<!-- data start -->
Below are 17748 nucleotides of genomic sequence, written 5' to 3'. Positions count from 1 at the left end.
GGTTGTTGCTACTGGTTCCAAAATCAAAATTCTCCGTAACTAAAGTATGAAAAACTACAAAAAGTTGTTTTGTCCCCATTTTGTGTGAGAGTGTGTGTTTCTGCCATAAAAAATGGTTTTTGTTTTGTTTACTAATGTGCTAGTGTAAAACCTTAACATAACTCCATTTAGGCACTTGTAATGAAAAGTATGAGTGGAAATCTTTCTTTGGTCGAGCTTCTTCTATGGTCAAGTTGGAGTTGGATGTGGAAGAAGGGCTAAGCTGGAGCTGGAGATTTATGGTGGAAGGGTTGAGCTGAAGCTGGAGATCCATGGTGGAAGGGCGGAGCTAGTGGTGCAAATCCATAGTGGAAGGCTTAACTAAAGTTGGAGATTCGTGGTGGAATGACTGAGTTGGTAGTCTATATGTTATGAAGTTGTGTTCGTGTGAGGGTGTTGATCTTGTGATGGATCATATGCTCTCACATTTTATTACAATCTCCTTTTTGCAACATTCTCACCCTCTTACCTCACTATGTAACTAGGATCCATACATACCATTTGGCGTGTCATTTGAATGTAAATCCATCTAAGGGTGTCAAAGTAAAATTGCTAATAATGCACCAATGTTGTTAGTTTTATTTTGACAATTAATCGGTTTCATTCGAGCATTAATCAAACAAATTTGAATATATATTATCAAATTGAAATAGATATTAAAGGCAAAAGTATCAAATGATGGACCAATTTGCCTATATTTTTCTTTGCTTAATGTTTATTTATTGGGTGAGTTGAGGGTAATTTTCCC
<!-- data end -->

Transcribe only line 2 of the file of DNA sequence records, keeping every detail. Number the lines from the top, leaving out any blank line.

GGTTGTTGCTACTGGTTCCAAAATCAAAATTCTCCGTAACTAAAGTATGAAAAACTACAAAAAGTTGTTTTGTCCCCATTTTGTGTGAGAGTGTGTGTTTCTGCCATAAAAAATGGTTTTTGTTTTGTTTACTAATGTGCTAGTGTAAAACCTTAACATAACTCCATTTAGGCACTTGTAATGAAAAGTATGAGTGGAAATCTTTCTTTGGTCGAGCTTCTTCTATGGTCAAGTTGGAGTTGGATGTGGAAGAAGGGCTAAGCTGGAGCTGGAGATTTATGGTGGAAGGGTTGAGCTGAAGCTGGAGATCCATGGTGGAAGGGCGGAGCTAGTGGTGCAAATCCATAGTGGAAGGCTTAACTAAAGTTGGAGATTCGTGGTGGAATGACTGAGTTGGTAGTCTATATGTTATGAAGTTGTGTTCGTGTGAGGGTGTTGATCTTGTGATGGATCATATGCTCTCACATTTTATTACAATCTCCTTTTTGCAACATTCTCACCCTCTTACCTCACTATGTAACTAGGATCCATACATACCATTTGGCGTGTCATTTGAATGTAAATCCATCTAAGGGTGTCAAAGTAAAATTGCTAATAATGCACCAATGTTGTTAGTTTTATTTTGACAATTAATCGGTTTCATTCGAGCATTAATCAAACAAATTTGAATATATATTATCAAATTGAAATAGATATTAAAGGCAAAAGTATCAAATGATGGACCAATTTGCCTATATTTTTCTTTGCTTAATGTTTATTTATTGGGTGAGTTGAGGGTAATTTTCCC